In accordance with the European Court of Human Rights’ steady jurisprudence, Member States are granted a wide margin of appreciation concerning ‘church-state relations’, owing to the lack of European consensus in this regard. This article reveals that the level of scrutiny adopted by the Court in cases involving church–state relations is not always wide but in fact ranges from being somewhat narrow to very broad. Throughout this analysis, the argument is made for an overarching rationale: namely, differences in the levels of European consensus on the religious matter at hand. Arguably, the Court provides effective protection of freedom of religion only when, and insofar as, there is a clear consensus about a particular religious matter. In this respect, the Court’s concern regarding European consensus tempers the effective protection of freedom of religion. The Court is urged first to define the lack of a European consensus at a sufficiently concrete level, and second to slowly but surely reduce the margin of appreciation left to states. The gradual increase in the level of scrutiny adopted would allow the Court to work gradually towards a more effective protection of freedom of religion.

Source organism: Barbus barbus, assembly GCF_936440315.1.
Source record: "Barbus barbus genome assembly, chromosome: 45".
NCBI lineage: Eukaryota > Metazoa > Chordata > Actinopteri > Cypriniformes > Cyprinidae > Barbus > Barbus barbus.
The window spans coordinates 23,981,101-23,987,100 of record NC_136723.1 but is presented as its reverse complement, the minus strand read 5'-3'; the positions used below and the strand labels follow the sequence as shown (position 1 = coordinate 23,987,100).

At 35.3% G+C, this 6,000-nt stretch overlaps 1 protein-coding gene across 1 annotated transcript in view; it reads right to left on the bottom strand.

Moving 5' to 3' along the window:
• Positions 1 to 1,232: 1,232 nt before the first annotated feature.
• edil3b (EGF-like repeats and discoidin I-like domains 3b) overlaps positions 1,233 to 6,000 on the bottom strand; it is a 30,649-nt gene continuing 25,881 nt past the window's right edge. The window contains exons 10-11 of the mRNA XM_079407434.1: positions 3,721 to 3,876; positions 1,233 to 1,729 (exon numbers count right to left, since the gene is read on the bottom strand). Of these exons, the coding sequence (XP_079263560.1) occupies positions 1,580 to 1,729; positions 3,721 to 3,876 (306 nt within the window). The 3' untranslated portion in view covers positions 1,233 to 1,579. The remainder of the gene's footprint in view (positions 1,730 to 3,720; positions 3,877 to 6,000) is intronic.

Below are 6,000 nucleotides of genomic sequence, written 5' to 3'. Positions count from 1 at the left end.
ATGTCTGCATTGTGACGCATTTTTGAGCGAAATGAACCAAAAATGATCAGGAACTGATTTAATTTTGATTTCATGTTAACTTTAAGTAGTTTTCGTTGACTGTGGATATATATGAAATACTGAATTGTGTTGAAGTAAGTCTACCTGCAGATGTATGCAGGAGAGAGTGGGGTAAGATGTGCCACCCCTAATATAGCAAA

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Persistent URL hdl.handle.net/1765/108913
Citation
Henrard, K.A.M. (2018). How the European Court of Human Rights’ Concern Regarding European Consensus Tempers the Effective Protection of Freedom of Religion. Retrieved from http://hdl.handle.net/1765/108913